While in the past, it was common for digital circuits to have an adverse impact on analog, the issue has become bidirectional. “If there is any EM radiation coming off an analog wire that is being run at 16GHz or higher, it will be picked up by local digital circuits,” says Movellus’ Faisal. “Depending on the noise margin that you have, it may cause a problem. If you look at how digital designs are now closed, you do pretty hardcore reliability and EM simulations, and then you bring that into timing closure. Similarly for power integrity analysis, you bring that into timing closure to make sure your digital circuits will perform as designed.”

In addition, an increasing number of chips contain multiple radios, and their frequencies are going up as well. “Think about a mobile phone, where you probably have 14 different RF systems serving different bands,” says Ansys’ Carpenter. “You have GPS, several LTE bands, you’ve got near field communication on the low end, you’ve got potentially millimeter wave systems on the high end for these handsets. And you have to worry about all the stuff in that tight compact package. If interference gets into the receiver, it could defeat its ability to be able to receive signals intelligently. As frequencies go up, more things become effective antennas, and as we drive voltage levels further down, as we’re trying to reduce the power footprint of the electronics that are carrying the load for us, it’s a very slim margin. It’s a razor margin between communicating data effectively and getting bit error rates that go up to the point where you just clog everything up.”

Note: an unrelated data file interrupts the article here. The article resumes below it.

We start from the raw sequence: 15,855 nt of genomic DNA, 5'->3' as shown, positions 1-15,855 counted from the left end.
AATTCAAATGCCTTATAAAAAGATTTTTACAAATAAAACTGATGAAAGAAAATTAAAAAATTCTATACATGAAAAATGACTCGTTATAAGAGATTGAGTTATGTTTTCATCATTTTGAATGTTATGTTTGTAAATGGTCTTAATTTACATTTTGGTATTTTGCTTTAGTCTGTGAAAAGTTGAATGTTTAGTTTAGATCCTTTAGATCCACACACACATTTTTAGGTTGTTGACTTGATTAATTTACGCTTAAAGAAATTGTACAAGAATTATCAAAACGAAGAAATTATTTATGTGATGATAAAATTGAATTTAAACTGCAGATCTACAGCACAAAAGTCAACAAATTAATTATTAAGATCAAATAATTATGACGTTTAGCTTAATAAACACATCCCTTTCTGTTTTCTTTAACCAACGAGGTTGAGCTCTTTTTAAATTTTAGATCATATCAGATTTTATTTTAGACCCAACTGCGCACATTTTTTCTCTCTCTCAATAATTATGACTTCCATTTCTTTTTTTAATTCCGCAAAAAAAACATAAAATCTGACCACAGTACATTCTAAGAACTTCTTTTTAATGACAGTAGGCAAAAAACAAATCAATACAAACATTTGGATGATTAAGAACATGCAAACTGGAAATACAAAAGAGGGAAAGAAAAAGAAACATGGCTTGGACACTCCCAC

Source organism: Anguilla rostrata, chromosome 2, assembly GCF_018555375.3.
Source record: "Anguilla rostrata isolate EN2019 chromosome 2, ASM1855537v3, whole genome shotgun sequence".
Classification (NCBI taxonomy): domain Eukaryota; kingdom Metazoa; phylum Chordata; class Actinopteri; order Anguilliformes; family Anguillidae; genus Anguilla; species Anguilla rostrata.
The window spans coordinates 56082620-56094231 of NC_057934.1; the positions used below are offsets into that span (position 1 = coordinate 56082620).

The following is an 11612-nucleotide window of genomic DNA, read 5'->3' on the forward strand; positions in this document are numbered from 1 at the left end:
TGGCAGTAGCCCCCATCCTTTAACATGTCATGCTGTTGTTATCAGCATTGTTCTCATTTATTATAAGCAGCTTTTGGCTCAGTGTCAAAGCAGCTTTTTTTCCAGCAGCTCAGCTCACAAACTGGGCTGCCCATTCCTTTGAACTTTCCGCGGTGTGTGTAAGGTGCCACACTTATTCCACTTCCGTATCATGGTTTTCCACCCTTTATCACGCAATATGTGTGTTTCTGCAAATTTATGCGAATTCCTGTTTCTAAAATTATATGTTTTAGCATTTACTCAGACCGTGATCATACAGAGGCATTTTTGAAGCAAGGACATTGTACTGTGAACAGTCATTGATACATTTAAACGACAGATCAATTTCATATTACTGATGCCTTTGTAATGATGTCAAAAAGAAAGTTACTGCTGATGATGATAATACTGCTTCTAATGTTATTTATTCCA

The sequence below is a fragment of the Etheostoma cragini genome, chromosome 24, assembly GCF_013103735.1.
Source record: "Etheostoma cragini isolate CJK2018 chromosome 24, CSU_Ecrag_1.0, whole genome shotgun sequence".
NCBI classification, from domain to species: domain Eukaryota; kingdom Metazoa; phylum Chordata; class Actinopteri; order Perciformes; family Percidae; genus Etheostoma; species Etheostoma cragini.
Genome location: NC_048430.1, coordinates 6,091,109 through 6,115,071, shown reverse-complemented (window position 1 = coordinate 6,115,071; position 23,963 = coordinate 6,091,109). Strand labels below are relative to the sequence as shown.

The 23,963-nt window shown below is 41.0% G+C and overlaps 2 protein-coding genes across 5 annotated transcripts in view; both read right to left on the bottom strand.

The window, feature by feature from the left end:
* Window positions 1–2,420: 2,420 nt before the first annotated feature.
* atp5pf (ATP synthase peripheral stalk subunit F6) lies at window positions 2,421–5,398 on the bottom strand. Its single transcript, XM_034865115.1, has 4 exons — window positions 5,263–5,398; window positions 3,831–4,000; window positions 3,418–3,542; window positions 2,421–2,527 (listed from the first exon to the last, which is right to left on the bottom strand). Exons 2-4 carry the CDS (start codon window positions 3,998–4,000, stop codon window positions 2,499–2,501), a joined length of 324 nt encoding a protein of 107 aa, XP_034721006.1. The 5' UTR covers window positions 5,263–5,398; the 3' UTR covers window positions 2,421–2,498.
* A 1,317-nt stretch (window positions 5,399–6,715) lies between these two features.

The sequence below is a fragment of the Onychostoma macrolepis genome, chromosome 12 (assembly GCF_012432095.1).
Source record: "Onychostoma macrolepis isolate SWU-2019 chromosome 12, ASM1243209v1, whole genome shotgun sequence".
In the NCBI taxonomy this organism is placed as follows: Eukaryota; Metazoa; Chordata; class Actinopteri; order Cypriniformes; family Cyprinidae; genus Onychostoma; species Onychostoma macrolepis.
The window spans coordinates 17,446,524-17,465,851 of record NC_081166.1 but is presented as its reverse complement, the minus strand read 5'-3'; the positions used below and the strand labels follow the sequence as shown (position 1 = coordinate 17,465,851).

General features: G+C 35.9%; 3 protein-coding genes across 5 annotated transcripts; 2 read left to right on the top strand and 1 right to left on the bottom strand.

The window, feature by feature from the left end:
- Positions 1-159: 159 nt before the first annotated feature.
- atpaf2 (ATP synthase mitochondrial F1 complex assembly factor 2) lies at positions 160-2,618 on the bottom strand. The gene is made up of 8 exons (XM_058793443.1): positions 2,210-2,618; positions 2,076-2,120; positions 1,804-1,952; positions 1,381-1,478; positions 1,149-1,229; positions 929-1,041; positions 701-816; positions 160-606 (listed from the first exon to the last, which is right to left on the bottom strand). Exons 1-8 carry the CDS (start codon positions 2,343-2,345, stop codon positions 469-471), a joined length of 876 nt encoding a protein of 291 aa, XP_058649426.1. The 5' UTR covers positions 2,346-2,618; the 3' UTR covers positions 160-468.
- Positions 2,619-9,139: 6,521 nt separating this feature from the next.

Radio frequencies are adding complexity. “You used to be able to model passives very easily with some loss, or maybe something a little more complex, like an S parameter model,” says Ian Rippke, system simulation segment manager for Keysight. “But at 25GHz, 39GHz, commercial wireless frequencies, or automotive radar, up to 77GHz, or look at the emerging 6G environment pushing 100+ GHz, nothing is passive at those frequencies. Everything is finding ways to radiate and propagate. Whether it’s digital or an RF component, at some point the package stops looking like the traditional larger than a quarter wavelength, it starts having some real effects on the overall signal.”

Another coupling that is becoming more of an issue in 2.5D and 3D systems is thermal. “As designers decrease device sizes and integrate more components, thermal management is critical to ensure product longevity and reduce mean time between failures (MTBF),” says Hess. “The entire design must be simulated whole for its electrical viability, but also for its electrothermal viability.”

This may require a rethink in terms of modeling. “Thermal tends to be a lot lower frequency and requires simulation across a significant period of time,” says Faisal. “That’s where modeling comes in. When you start doing thermal analysis, you don’t worry about every single transistor. You just lump them into a few current sources, then run many smaller simulations.”

Activity dependency
What adds to the challenge is that many of these couplings are activity dependent. “What happens depends on what you’re doing with that unit,” says Carpenter. “That can vary the kinds of modulation you’re putting on your power rails, which are coupling onto signal buses, getting onto intermediate frequency chains, etc. To explore all of that, there is no way other than modeling and simulation.”

This will be significant challenge for chiplets, where the activity of neighboring devices is unknown. “You could have a base die that is packaged in different ways,” says Thiagarajan. “So now, although you may have one design, it may have a different set of PVT corners to characterize and validate to, compared to a different application. There could be the possibility of coupling that you see in a newer corner that was not prevalent in a prior application’s PVT corner. Maybe it happens on a circuit that has a low voltage headroom. Maybe in that second application, there’s even more high frequency signals that are flying around, or a certain clock that did not exist in the other application. Maybe there is a more power supply dI/dt switching happening in the other application and that can couple back into that signal.”